Guest Rant: I Did Not Love My Mother

I re-post this as a salute to my friend who is brave, kind and more than just a pretty-good Mom.


A Mother’s Day Essay

A Pretty Good Mom

An ugly third-degree burn scar covers most of my left outer thigh. This is one legacy my mother left me. I was two years old and, the story goes, I climbed on top of our stove, turned it on, and sat down on the red-hot electrical burner while my mother vacuumed upstairs, unable to hear my screams. Neglect? An accident?  It’s a strange story, but it’s possible. I also knocked out my front teeth around the same age, falling down the stairs. Again, it’s possible. Nothing strange or unusual about a toddler falling down the stairs, especially in the late 60s before baby proofing was common.

Another legacy my mother left me was her voice, first in my ears, later in my head, telling me I was a mistake, an accident, that I was not loved but tolerated, and that I was capable of ruining lives (well, hers at least) by merely existing. I wasn’t even supposed to be alive, so I’d better watch it. It throws the accidents into a different light, this admission from her that I was not loved, was not wanted. It puts a small, scratching doubt in my head, enough to make me wonder what really happened.

It’s hard not to think about these things around Mother’s Day. All the stories in social media, newspapers and magazines that idealize and praise mothers and mothering, stories of bonds between mothers and daughters, are powerful triggers.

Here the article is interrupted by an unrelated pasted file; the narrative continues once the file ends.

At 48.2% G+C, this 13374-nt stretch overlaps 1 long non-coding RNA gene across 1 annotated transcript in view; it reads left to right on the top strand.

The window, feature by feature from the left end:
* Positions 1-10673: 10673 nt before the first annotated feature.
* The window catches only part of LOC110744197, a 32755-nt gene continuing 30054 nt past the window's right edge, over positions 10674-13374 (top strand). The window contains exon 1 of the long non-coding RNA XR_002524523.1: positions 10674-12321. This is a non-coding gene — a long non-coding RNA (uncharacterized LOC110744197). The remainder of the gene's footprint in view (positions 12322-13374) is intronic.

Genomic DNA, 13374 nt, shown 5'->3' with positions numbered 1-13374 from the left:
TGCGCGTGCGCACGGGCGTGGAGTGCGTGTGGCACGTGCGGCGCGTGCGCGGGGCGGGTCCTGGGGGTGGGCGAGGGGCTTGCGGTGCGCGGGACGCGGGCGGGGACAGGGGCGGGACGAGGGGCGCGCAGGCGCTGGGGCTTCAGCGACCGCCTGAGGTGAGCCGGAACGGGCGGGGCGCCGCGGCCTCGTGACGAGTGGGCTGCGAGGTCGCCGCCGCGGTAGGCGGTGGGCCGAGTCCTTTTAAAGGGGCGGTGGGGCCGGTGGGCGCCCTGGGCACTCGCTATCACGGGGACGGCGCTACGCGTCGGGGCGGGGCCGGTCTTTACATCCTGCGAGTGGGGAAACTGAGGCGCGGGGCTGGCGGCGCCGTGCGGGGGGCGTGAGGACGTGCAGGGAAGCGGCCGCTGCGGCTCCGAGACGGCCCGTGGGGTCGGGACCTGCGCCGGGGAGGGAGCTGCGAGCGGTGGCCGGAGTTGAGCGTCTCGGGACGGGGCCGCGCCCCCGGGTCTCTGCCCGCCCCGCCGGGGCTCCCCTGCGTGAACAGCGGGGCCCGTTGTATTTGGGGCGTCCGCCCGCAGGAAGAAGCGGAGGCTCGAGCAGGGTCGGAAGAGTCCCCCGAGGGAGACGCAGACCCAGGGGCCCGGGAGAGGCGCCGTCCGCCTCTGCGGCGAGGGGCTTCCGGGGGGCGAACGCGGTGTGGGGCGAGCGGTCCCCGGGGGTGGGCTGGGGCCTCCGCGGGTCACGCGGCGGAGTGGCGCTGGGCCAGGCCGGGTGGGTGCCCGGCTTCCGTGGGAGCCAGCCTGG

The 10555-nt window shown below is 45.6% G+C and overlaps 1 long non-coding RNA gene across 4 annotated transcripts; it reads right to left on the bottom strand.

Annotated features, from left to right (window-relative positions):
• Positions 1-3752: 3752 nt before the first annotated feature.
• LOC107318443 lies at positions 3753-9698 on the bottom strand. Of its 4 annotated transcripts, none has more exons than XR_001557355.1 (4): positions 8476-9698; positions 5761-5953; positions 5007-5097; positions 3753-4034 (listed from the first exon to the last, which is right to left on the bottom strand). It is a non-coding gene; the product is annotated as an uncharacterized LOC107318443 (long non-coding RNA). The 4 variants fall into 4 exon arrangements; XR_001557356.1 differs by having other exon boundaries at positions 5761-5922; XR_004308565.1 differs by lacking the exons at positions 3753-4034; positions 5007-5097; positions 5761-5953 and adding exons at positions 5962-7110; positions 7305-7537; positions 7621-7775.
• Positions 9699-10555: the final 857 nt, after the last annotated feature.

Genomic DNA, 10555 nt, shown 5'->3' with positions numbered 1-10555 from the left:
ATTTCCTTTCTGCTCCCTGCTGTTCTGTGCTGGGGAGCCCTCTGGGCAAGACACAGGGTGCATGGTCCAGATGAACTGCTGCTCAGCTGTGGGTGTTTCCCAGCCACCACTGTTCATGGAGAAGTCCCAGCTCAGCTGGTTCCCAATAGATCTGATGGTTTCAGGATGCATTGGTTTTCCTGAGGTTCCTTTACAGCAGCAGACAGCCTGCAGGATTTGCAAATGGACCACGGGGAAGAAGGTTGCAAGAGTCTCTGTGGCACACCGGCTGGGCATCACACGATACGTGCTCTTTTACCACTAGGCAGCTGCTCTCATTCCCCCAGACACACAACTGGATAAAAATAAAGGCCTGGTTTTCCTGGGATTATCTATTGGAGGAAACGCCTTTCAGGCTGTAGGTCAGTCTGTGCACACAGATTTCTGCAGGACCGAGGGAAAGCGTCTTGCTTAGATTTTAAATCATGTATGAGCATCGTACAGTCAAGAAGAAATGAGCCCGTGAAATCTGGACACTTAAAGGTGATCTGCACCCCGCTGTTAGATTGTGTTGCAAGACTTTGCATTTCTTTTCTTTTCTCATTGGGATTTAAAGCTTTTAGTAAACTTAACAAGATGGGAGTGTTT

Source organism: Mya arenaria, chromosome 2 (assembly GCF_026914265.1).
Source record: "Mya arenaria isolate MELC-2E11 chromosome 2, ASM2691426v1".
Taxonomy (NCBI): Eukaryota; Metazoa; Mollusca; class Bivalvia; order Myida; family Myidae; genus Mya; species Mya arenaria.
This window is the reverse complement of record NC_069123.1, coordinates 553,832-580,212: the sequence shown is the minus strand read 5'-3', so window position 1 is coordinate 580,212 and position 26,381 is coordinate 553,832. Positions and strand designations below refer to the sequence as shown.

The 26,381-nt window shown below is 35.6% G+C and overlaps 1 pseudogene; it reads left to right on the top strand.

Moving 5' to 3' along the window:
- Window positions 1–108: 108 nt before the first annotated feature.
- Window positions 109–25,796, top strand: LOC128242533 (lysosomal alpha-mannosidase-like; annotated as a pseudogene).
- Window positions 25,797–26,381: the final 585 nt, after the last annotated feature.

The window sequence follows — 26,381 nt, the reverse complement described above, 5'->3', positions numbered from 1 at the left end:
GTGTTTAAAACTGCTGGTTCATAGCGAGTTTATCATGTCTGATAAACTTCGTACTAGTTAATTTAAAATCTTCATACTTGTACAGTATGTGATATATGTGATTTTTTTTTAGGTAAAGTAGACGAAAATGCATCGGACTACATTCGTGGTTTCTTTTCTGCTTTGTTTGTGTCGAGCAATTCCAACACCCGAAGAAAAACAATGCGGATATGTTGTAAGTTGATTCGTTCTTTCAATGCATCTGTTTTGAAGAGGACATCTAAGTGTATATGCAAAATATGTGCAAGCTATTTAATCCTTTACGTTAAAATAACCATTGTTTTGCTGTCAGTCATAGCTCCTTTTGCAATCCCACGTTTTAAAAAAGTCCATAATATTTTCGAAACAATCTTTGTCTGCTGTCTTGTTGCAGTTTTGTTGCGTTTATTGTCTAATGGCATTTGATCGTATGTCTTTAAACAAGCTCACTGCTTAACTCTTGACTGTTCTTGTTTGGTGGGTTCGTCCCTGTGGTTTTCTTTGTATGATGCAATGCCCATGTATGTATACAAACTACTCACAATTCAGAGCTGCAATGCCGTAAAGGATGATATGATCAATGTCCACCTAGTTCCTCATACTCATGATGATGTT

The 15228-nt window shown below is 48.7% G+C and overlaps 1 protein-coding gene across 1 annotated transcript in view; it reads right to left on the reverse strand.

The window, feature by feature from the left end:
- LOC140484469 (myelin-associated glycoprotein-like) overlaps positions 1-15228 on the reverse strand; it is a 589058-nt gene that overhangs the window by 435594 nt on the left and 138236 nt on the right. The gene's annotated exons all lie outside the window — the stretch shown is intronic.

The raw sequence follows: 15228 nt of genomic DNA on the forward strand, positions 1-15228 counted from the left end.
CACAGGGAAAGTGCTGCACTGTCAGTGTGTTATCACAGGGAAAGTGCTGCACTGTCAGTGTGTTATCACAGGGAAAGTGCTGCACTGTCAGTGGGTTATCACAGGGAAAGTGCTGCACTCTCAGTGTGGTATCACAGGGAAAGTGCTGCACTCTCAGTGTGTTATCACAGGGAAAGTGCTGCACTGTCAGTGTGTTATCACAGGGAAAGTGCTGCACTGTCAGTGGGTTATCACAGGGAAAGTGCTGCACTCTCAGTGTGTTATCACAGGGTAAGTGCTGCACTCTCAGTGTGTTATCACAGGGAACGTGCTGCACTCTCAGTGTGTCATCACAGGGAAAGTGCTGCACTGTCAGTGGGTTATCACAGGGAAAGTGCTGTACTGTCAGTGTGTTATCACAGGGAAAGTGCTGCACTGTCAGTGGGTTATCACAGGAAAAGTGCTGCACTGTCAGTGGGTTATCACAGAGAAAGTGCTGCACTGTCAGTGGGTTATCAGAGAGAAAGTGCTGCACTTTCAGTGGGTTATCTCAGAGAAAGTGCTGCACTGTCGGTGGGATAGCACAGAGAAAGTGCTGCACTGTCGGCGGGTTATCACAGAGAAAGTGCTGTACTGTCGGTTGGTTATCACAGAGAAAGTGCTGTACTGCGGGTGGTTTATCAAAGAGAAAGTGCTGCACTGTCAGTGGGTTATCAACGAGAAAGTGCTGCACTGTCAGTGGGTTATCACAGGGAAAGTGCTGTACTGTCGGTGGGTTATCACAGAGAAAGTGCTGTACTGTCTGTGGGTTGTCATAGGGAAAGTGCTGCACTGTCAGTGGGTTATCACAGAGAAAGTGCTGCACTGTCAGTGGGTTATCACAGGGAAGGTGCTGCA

It’s also hard not to think about these things because I am a mother.

I like to say that my mother helped me become a good mother by demonstrating what NOT to do. I don’t yell, I don’t belittle, I don’t insult,  I don’t shame, I don’t slam things, I don’t break things. I’m not saying good mothers don’t lose their tempers and do these things sometimes. They do. But good mothers who do those things make up for the mistakes with love and affection, even apologies, that hopefully balance it all out.

Looking back, though, I think what was worse than what she did do was what she didn’t do. She did not cuddle, she did not praise, she did not thank, she did not protect, she did not apologize, she did not love. She fed, she clothed, she cleaned, she tolerated, grudgingly. When she wasn’t angrily doing housework, slamming cupboards and drawers, she was smoking and drinking coffee in the kitchen, one eye pinched against the smoke curling from the cigarette clamped in one side of her mouth, the other fixed on the pages of a Harlequin Romance.  I knew better than to seek attention from her, and usually just watched her from the kitchen doorway, trying to gauge her mood.

My most vivid memories of her from my childhood are saturated with feelings of fear and guilt. One afternoon she tried to show me how to clean my room. I know I was very young because I remember the vacuum cleaner was too heavy for me—try as I might I could not push it under the bed where I had been told to sweep. When she returned to find it unswept, she raged at me. I cried, feeling worthless. She eventually left me alone.

Another dim memory, playing Candyland, the only memory I have of her playing with me. I must have cheated, as very young children do–maybe trying to move my piece ahead without her noticing? Who knows. The game was put away very dramatically, with huffing and puffing and scolding and slamming and indignation. I cried, feeling worthless. She eventually left me alone.